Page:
Estimating an effective dose for a new drug to treat Ebola with incomplete information: the case of Zmapp
Matthias Machacek (1), Larry Zeitlin (2), Steven Kern (3), Peter Lloyd (4)
(1) LYO-X GmbH, (2) Mapp Biopharmaceutical, (3) Bill & Melinda Gates Foundation, (4) KinDyn Consulting
ZMapp is an experimental drug for the treatment of Ebola virus disease (EVD) and is currently being tested in patients in a phase II study. ZMapp is a cocktail of three IgG1 monoclonal antibodies (mAbs) that are specific to different sites of the viral surface glycoprotein (GP). The currently tested clinical dose regimen is 50 mg/kg given three times at an interval of three days. The acute clinical need and the limited stocks of drug material necessitated an effort to better understand the dose response to see if lower doses with an equivalent clinical outcome would be feasible.
The available data were from studies investigating 50 or 25 mg/kg ZMapp in an EVD model in rhesus monkeys (NHP). ZMapp was administered intravenously twice or three times at a three-day interval. There was no clear difference in the survival rate between the 50 or 25 mg/kg dose levels or between the two or three administrations. Thus the data were not sufficient to identify the minimal effective dose.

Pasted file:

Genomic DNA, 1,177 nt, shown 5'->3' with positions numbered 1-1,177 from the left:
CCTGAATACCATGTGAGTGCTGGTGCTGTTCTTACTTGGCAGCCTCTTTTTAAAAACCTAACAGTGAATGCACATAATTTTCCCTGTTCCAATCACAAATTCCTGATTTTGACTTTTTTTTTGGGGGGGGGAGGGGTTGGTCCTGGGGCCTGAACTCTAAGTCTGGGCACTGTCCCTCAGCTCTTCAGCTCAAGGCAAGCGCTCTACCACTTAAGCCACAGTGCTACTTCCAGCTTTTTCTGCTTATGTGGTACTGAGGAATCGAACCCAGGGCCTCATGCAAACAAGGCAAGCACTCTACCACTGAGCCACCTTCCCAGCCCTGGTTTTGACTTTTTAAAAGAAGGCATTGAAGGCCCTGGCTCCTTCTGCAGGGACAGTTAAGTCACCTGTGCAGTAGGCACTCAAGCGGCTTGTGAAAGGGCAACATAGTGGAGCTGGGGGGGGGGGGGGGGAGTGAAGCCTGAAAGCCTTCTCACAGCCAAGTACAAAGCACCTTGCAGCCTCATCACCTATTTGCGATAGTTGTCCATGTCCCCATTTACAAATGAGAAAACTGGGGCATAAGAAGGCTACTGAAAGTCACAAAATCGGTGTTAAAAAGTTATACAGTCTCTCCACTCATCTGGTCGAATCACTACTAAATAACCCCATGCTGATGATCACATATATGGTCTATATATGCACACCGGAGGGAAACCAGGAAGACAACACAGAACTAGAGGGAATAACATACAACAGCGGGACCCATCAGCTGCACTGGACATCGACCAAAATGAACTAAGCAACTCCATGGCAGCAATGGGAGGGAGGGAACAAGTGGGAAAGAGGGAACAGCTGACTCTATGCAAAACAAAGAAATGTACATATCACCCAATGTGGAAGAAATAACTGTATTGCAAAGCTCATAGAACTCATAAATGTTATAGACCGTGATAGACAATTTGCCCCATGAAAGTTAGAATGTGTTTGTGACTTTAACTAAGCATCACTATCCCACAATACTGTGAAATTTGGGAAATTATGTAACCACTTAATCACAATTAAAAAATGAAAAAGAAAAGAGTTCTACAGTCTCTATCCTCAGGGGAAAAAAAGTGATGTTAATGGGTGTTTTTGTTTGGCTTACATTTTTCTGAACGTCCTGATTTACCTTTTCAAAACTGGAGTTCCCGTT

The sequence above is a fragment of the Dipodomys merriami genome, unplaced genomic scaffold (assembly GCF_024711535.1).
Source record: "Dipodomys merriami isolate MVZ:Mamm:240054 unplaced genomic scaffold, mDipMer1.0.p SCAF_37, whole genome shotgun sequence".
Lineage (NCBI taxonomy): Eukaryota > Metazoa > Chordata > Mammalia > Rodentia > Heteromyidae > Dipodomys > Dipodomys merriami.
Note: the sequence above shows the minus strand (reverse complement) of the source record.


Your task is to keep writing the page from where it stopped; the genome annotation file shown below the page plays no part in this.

In the absence of any PD data that could inform the dose selection, PK considerations were used to rationalize a dose selection. From a rat GLP toxicology study in non-infected animals a population PK model was built and scaled to humans using established allometric scaling parameters for mAbs. PK simulations of different scenarios showed that the 3x50 mg/kg dosing led to a consecutive increase in cmax at each of the administration. In a successful therapy the viral load will have an inverse trend with the highest load at the first dose. Thus accumulation of drug would be unnecessary. An alternative dose regimen was proposed with 50 mg/kg at day one and 25 mg/kg at days four and seven. The alternative dose regimen had the advantage of maintaining a comparable exposure over the 14 days period, critical for the survival of the animals, while saving 1/3 of the drug material meaning that 30% more patients could be treated.
The ongoing study in patients with EBV will provide the PK of ZMapp in infected humans validating the scaling and provide the data if ZMapp PK is altered through binding to the virus. In addition, a new NHP study was proposed to investigate doses of 1 or 10 mg/kg given once or thee times at days one or days one, four and seven to identify a minimal effective dosing that can help to support a lowering of the second and third dose in patients from 50 to 25 mg/kg.